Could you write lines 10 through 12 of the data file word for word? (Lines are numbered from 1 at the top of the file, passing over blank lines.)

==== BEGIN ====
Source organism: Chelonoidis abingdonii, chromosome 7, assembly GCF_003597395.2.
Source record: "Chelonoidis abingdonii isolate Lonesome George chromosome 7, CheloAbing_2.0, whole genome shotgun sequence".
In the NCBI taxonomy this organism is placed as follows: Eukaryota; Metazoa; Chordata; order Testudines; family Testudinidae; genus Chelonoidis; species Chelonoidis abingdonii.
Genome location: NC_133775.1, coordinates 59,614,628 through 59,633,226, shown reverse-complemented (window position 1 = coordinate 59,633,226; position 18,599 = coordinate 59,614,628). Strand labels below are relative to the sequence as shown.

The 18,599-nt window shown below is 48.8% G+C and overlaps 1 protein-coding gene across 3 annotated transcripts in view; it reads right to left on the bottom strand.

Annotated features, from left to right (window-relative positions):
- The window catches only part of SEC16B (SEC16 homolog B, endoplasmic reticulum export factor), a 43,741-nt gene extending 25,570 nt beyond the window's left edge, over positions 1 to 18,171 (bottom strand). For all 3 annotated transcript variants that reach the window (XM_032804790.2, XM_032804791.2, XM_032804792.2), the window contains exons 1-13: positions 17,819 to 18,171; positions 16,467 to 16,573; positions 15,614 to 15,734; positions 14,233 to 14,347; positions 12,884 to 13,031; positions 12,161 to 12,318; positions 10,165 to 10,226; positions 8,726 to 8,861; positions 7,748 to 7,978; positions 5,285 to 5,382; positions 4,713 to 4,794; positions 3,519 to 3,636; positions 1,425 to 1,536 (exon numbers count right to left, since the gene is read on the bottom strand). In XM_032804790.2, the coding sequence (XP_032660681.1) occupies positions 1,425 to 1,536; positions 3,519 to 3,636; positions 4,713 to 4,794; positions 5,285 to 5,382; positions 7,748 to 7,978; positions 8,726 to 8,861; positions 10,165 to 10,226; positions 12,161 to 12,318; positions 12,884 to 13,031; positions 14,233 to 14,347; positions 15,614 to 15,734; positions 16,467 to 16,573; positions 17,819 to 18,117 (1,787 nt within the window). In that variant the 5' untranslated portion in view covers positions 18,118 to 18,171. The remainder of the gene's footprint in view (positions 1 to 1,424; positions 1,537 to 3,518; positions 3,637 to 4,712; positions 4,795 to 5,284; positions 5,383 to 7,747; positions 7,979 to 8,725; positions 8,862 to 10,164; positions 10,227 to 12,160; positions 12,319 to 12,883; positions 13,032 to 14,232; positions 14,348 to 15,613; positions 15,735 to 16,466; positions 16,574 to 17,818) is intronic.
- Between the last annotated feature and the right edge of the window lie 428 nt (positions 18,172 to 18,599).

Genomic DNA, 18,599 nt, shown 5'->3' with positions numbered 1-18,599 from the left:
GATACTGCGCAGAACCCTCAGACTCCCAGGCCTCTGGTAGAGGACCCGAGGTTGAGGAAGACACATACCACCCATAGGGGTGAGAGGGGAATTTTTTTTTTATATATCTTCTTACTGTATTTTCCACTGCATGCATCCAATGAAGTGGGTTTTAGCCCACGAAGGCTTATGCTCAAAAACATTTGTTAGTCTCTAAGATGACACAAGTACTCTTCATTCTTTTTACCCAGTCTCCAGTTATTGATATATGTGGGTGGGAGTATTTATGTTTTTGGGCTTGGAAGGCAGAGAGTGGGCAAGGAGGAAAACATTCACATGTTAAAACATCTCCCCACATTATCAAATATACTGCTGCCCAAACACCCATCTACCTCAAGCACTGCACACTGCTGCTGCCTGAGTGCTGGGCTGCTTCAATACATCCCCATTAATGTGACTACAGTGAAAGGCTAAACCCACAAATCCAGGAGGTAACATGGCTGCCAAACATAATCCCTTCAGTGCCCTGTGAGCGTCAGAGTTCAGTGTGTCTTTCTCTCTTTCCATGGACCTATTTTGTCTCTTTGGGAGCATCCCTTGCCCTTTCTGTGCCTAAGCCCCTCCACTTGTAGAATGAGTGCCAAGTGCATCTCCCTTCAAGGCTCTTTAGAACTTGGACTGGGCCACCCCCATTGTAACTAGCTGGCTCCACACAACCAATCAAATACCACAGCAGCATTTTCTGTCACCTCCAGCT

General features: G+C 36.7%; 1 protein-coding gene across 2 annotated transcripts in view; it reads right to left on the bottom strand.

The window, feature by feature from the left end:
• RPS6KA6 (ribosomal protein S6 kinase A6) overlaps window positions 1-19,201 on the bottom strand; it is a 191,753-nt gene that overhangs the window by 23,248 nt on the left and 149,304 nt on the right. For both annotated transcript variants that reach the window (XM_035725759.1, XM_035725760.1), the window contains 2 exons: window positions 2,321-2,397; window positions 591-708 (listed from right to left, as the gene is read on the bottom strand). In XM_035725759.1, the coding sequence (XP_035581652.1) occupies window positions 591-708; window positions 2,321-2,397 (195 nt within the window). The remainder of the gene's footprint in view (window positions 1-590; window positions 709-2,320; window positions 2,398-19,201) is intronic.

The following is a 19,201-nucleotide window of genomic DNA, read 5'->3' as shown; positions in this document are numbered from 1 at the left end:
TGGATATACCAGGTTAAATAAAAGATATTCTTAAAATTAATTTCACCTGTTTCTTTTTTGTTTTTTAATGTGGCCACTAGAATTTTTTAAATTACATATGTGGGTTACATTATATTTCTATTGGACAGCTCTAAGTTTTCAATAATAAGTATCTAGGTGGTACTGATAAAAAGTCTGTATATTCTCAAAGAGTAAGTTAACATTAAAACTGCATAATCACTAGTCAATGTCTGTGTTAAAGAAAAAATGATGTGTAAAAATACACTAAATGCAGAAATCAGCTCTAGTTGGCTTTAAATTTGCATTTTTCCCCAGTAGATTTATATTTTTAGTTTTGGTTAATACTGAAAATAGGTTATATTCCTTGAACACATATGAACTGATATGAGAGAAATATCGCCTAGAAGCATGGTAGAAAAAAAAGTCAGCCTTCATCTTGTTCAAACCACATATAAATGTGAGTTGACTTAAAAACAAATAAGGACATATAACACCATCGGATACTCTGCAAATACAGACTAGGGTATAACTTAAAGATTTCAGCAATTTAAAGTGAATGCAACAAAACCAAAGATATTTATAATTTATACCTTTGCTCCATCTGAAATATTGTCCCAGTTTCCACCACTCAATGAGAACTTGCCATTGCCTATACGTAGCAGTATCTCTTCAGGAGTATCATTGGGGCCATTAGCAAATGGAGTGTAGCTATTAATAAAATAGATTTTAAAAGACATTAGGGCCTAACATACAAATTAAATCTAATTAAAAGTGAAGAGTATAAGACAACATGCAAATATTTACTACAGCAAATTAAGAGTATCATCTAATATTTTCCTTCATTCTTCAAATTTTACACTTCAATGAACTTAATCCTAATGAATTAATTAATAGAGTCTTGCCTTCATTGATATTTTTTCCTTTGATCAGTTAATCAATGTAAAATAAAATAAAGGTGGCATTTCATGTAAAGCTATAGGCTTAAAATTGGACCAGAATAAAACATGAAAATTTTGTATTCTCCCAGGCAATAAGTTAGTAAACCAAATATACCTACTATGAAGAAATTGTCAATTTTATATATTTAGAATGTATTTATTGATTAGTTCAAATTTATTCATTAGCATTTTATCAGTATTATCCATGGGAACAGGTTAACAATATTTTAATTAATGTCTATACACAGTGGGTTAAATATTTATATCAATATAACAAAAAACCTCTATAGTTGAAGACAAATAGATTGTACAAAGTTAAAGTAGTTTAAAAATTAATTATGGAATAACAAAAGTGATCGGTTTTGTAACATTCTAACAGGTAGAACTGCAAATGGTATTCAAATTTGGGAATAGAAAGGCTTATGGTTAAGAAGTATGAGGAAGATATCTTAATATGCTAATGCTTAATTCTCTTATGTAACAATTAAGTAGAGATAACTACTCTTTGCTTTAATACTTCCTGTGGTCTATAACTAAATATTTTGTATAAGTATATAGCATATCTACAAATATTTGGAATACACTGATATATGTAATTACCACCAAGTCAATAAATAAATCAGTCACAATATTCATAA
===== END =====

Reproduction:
GATACTGCGCAGAACCCTCAGACTCCCAGGCCTCTGGTAGAGGACCCGAGGTTGAGGAAGACACATACCACCCATAGGGGTGAGAGGGGAATTTTTTTTTTATATATCTTCTTACTGTATTTTCCACTGCATGCATCCAATGAAGTGGGTTTTAGCCCACGAAGGCTTATGCTCAAAAACATTTGTTAGTCTCTAAGATGACACAAGTACTCTTCATTCTTTTTACCCAGTCTCCAGTTATTGATATATGTGGGTGGGAGTATTTATGTTTTTGGGCTTGGAAGGCAGAGAGTGGGCAAGGAGGAAAACATTCACATGTTAAAACATCTCCCCACATTATCAAATATACTGCTGCCCAAACACCCATCTACCTCAAGCACTGCACACTGCTGCTGCCTGAGTGCTGGGCTGCTTCAATACATCCCCATTAATGTGACTACAGTGAAAGGCTAAACCCACAAATCCAGGAGGTAACATGGCTGCCAAACATAATCCCTTCAGTGCCCTGTGAGCGTCAGAGTTCAGTGTGTCTTTCTCTCTTTCCATGGACCTATTTTGTCTCTTTGGGAGCATCCCTTGCCCTTTCTGTGCCTAAGCCCCTCCACTTGTAGAATGAGTGCCAAGTGCATCTCCCTTCAAGGCTCTTTAGAACTTGGACTGGGCCACCCCCATTGTAACTAGCTGGCTCCACACAACCAATCAAATACCACAGCAGCATTTTCTGTCACCTCCAGCT

General features: G+C 36.7%; 1 protein-coding gene across 2 annotated transcripts in view; it reads right to left on the bottom strand.

The window, feature by feature from the left end: